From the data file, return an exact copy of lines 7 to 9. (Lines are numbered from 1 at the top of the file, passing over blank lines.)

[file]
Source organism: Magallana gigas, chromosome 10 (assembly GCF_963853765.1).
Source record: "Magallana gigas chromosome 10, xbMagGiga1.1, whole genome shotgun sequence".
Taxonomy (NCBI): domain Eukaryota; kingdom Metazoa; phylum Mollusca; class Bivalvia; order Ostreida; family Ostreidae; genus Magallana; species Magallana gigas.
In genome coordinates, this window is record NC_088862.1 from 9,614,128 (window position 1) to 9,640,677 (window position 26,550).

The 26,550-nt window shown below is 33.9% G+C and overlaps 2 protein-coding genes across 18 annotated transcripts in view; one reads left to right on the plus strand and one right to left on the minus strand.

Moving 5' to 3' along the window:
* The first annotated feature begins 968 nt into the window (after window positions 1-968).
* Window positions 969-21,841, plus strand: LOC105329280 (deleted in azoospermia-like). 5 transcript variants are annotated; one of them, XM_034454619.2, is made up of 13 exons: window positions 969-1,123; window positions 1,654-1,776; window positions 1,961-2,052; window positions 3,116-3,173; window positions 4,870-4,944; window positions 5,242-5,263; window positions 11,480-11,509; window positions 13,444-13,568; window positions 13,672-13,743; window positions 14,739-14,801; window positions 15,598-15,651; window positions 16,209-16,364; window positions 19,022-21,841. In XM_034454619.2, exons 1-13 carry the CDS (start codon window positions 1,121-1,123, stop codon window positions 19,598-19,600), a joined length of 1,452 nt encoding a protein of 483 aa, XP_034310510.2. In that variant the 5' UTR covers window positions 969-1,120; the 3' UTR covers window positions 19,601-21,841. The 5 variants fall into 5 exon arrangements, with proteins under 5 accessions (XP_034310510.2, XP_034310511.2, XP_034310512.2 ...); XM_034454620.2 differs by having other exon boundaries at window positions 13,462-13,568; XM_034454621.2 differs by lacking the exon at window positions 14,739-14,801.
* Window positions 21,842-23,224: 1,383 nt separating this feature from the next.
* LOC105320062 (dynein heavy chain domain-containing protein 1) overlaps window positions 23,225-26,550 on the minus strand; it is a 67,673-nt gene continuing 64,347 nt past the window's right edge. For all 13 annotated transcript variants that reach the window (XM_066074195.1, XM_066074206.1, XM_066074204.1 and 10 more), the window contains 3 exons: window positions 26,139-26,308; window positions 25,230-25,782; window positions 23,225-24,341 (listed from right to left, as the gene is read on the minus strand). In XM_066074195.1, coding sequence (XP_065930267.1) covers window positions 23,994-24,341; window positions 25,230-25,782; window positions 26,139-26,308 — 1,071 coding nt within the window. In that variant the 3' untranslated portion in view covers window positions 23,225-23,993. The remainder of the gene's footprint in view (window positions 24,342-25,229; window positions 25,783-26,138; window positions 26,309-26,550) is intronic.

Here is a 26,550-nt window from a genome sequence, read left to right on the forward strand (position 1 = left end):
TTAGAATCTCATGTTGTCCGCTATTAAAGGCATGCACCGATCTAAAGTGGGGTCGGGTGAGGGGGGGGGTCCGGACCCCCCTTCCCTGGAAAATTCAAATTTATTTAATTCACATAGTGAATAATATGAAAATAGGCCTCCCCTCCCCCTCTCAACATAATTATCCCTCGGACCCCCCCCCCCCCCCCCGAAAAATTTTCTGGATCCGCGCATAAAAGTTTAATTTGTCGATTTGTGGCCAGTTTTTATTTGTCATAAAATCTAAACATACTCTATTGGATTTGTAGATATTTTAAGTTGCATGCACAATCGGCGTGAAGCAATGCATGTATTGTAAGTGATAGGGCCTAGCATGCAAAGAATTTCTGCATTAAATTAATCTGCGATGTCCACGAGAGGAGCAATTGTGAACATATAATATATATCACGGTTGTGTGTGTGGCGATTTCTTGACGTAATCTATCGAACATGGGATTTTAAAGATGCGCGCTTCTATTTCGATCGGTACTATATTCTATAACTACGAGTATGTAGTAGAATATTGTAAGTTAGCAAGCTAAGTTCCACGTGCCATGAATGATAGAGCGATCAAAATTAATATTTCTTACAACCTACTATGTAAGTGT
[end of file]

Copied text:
* The first annotated feature begins 968 nt into the window (after window positions 1-968).
* Window positions 969-21,841, plus strand: LOC105329280 (deleted in azoospermia-like). 5 transcript variants are annotated; one of them, XM_034454619.2, is made up of 13 exons: window positions 969-1,123; window positions 1,654-1,776; window positions 1,961-2,052; window positions 3,116-3,173; window positions 4,870-4,944; window positions 5,242-5,263; window positions 11,480-11,509; window positions 13,444-13,568; window positions 13,672-13,743; window positions 14,739-14,801; window positions 15,598-15,651; window positions 16,209-16,364; window positions 19,022-21,841. In XM_034454619.2, exons 1-13 carry the CDS (start codon window positions 1,121-1,123, stop codon window positions 19,598-19,600), a joined length of 1,452 nt encoding a protein of 483 aa, XP_034310510.2. In that variant the 5' UTR covers window positions 969-1,120; the 3' UTR covers window positions 19,601-21,841. The 5 variants fall into 5 exon arrangements, with proteins under 5 accessions (XP_034310510.2, XP_034310511.2, XP_034310512.2 ...); XM_034454620.2 differs by having other exon boundaries at window positions 13,462-13,568; XM_034454621.2 differs by lacking the exon at window positions 14,739-14,801.
* Window positions 21,842-23,224: 1,383 nt separating this feature from the next.